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Talking books rise in popularity

The RNIB’s Talking Books reports a large growth in the uptake of the service

Man listening to talking book

The Royal National Institute of Blind People (RNIB) has reported a 30% year-on-year rise in the use of its Talking Books service, which gives blind and partially sighted people access to books.

Since last November when the service became free, more than 11,000 new members have signed up.

Reflecting on the increase, senior manager of Library and Heritage Services at the RNIB, Mark McCree, said: “It is amazing that our Talking Books service has seen a 30% growth in its membership at a time when library services across the country are struggling in the face of severe cuts.”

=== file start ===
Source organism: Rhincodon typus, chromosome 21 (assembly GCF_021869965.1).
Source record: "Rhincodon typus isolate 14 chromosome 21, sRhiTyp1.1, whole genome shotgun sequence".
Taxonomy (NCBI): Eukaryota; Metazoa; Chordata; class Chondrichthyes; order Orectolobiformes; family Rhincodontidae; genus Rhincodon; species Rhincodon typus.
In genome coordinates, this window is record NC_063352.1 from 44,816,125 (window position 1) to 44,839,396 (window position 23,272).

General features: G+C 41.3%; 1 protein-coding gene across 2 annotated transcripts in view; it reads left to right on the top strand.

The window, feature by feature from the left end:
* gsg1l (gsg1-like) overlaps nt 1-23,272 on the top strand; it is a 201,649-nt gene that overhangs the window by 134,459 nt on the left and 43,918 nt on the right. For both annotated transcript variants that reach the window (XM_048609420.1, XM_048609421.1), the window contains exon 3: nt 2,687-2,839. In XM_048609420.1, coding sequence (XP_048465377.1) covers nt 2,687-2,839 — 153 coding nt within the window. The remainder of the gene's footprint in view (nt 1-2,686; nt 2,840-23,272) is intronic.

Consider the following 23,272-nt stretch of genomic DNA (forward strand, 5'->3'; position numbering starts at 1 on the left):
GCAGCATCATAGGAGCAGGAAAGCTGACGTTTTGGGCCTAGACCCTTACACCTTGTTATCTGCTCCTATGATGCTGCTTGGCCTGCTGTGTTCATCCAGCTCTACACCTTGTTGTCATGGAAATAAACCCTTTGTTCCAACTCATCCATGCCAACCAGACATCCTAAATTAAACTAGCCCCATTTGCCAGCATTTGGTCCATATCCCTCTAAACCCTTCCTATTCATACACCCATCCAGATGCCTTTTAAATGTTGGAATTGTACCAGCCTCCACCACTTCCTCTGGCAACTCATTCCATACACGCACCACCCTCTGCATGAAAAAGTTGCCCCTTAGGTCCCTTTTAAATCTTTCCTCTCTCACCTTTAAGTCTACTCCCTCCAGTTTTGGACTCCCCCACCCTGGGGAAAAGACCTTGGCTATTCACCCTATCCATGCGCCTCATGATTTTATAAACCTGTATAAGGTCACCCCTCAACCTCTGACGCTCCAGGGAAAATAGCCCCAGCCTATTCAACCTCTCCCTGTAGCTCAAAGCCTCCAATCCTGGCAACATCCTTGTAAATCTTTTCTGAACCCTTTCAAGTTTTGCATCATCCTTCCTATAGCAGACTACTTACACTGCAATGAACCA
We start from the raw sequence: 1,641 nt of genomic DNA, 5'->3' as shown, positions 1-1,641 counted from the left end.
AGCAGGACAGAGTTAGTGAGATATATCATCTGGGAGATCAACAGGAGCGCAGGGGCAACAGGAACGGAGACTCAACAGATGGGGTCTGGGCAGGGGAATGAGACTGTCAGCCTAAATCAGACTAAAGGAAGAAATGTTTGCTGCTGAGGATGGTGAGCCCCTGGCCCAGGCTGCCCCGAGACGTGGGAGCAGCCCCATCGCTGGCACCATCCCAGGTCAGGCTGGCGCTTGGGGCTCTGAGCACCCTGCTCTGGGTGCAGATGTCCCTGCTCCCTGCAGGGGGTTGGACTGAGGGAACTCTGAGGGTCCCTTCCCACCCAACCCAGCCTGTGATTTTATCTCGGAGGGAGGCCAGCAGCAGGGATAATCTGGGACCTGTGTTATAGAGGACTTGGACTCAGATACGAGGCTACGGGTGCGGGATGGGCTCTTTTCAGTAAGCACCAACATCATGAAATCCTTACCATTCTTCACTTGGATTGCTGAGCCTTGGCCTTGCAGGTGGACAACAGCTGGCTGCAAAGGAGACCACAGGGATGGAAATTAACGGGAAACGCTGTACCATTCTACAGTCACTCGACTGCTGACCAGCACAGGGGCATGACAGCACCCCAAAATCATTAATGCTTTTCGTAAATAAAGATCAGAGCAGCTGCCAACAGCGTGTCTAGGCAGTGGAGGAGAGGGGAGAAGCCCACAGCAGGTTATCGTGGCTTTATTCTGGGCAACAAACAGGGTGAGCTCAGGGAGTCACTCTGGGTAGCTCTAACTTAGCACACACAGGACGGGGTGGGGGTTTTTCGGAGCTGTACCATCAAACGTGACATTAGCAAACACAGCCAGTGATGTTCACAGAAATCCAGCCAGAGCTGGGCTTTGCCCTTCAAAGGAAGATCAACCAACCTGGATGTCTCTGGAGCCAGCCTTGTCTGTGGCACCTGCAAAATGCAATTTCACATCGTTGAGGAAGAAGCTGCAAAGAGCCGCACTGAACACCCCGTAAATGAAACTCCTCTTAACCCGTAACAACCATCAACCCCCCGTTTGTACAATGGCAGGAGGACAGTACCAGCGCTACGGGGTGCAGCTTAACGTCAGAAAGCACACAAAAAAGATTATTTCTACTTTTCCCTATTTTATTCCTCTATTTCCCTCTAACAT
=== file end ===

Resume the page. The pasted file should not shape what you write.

More than 25,000 titles are available through the Talking Books service in a range of formats, including USB, CD and MP3 downloads. The service also offers books in giant print and braille, making it the largest service of its kind in Europe, with around 60,000 accessible items.

In order to ensure the library is up to date with the latest titles, the charity has an agreement with HarperCollins, which sees all of the publisher’s new titles made available in accessible formats.

Mr McCree highlighted the importance of the accessible library service for helping people maintain their independence, and the enjoyment that Talking Books can provide for people with sight loss.